Refuge areas of non-Bt corn may need to be close to Bt corn in order to ward off European corn borer resistance to Bt hybrids. That's the conclusion from University of Nebraska research on corn borer moth movement within and near cornfields.

Current rules call for a 20% refuge of non-Bt corn on Corn Belt farms. Refuges must be within one-half mile of Bt fields, preferably closer. Each refuge can be a single block or strips across a field. If strips, there should be a minimum of six rows per strip. Most farmers prefer blocks.

The present refuge strategy is based on the assumption that borer moths move around quite a bit to find a mate. Thus, in theory, Bt-susceptible moths from the refuge area will randomly fan out and mate with any Bt-resistant moths that might emerge in a given cornfield.

A big question: How far do moths, particularly females, move before they mate?

University of Nebraska entomologist Tom Hunt conducted a three-year study of moth movement. He found that premating movement is quite variable.

He also found that, under some conditions, moths apparently stay closer to home than has generally been believed. Moth gender, stage of corn growth and moisture conditions all affect moth movement.

“We found that many of the female moths we recaptured had apparently mated within just a quarter mile of the release sites,” Hunt points out. “Sometimes they were in the same field where released.”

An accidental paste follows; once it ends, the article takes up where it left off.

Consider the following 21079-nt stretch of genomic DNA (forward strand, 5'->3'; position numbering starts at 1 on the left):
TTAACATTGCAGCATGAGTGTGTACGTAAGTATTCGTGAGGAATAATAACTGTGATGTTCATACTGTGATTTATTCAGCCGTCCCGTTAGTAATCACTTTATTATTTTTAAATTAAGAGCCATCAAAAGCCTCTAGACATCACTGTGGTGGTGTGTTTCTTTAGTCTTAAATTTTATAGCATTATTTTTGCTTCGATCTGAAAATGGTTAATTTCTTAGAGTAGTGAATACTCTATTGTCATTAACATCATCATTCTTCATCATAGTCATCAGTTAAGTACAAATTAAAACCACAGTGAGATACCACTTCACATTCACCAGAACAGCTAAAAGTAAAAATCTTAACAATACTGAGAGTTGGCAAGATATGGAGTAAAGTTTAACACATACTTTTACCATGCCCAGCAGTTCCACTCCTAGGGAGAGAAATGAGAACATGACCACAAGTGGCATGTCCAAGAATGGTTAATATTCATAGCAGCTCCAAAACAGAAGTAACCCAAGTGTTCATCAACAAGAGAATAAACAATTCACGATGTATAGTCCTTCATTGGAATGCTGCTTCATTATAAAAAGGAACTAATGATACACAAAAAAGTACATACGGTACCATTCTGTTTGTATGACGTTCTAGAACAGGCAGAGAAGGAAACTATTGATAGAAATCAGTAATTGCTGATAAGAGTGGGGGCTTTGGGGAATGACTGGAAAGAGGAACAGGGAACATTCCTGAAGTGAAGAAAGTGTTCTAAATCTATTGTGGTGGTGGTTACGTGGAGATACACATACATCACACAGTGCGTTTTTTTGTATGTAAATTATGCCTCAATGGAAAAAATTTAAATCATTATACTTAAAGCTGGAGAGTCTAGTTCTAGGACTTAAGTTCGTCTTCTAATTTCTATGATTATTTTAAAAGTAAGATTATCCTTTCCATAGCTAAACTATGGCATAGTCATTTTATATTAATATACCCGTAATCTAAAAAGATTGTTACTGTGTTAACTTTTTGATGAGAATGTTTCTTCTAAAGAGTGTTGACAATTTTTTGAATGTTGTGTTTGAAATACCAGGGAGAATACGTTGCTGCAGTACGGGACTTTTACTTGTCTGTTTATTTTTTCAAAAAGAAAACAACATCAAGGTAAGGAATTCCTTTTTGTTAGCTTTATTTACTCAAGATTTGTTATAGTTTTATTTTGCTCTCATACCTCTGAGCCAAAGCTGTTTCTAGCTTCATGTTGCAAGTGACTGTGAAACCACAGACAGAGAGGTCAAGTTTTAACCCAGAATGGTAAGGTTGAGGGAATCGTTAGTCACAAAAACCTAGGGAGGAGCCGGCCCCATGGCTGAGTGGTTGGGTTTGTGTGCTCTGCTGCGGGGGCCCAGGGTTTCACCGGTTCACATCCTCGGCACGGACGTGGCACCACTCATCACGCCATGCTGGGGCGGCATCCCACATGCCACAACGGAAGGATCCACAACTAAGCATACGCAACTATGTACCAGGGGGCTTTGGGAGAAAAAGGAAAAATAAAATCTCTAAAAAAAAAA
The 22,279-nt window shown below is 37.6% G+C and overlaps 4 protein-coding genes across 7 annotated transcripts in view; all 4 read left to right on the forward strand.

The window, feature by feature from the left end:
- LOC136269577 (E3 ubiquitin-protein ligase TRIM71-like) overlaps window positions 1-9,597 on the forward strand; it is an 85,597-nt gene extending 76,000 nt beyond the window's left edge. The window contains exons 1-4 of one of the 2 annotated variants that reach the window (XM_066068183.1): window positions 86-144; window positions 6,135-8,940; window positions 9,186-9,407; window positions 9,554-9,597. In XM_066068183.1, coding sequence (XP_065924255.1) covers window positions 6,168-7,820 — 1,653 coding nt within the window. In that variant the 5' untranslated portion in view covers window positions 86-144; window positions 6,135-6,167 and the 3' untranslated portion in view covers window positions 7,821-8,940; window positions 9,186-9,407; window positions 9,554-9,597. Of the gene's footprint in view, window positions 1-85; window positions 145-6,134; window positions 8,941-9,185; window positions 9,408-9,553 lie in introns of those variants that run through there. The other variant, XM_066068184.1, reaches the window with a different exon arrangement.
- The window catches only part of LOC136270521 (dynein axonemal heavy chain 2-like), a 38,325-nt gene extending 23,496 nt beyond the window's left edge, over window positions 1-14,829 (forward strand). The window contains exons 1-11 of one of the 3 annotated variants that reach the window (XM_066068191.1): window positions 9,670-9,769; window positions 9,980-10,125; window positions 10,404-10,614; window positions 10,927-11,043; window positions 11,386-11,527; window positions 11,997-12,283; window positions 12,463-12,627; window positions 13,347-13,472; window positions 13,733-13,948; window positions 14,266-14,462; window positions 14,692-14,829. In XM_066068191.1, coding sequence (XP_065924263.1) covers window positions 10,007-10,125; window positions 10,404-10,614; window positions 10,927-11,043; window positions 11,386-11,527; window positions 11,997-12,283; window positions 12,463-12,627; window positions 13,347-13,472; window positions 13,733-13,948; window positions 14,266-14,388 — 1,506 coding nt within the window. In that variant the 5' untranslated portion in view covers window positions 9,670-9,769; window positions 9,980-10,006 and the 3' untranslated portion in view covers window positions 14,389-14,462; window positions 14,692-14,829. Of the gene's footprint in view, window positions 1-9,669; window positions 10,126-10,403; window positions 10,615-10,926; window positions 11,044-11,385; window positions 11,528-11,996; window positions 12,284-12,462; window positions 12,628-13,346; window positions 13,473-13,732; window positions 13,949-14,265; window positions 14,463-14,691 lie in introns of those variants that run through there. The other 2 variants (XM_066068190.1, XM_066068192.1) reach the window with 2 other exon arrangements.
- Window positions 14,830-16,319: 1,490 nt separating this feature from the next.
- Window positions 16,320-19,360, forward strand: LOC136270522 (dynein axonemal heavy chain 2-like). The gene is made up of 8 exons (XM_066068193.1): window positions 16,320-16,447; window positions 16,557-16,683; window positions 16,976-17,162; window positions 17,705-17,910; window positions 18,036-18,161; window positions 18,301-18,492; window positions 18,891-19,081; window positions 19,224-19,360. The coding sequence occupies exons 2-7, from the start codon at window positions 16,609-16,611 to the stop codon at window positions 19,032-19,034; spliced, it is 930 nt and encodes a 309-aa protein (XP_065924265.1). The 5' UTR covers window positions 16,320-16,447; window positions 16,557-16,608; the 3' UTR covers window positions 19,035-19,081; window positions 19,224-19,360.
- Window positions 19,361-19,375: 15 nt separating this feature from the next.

Male moths travel farther. The wider dispersal of males offsets the limited movement of unmated females.

Hunt also learned that corn growth stage is a factor affecting moth movement. As corn becomes larger early in the season, it's attractive for egg-laying. Later in the season, pollinating corn is attractive. Females travel farther to find that attractive corn. This travel is more of a factor in June (first-generation borers) when there's greater variation in corn development and attractiveness than in August (second generation).

As part of his study, Hunt looked at irrigated vs. non-irrigated corn. Moths moved less of a distance in irrigated fields. “They found it more attractive for mating due most likely to relatively high humidity, heavier plant populations and reduced light penetration,” he explains.

Previous studies in non-irrigated Iowa fields showed that moths often move completely out of corn to the more favorable environment of nearby, damper grassy areas for mating. But conditions in the higher humidity of the eastern Corn Belt, even without irrigation, might be somewhat similar in attractiveness to irrigated fields.

“Our results indicate there is no single appropriate set of moth-flight parameters,” Hunt notes. “Refuge plans must accommodate the variability we find in moth movement. When field conditions are favorable for mating, refuges should be placed as close as possible to their respective cornfields.”

The current refuge strategy addresses moth variability with its distance requirements and recommendations, Hunt concludes.